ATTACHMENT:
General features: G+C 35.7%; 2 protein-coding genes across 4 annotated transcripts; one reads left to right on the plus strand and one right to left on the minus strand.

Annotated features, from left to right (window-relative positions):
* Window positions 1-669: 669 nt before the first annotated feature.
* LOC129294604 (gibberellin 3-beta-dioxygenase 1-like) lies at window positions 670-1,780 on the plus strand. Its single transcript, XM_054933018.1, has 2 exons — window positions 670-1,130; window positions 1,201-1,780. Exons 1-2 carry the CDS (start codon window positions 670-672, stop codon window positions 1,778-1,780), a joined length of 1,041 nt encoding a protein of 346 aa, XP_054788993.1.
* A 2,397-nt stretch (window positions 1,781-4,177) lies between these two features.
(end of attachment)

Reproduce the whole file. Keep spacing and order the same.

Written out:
General features: G+C 35.7%; 2 protein-coding genes across 4 annotated transcripts; one reads left to right on the plus strand and one right to left on the minus strand.

Annotated features, from left to right (window-relative positions):
* Window positions 1-669: 669 nt before the first annotated feature.
* LOC129294604 (gibberellin 3-beta-dioxygenase 1-like) lies at window positions 670-1,780 on the plus strand. Its single transcript, XM_054933018.1, has 2 exons — window positions 670-1,130; window positions 1,201-1,780. Exons 1-2 carry the CDS (start codon window positions 670-672, stop codon window positions 1,778-1,780), a joined length of 1,041 nt encoding a protein of 346 aa, XP_054788993.1.
* A 2,397-nt stretch (window positions 1,781-4,177) lies between these two features.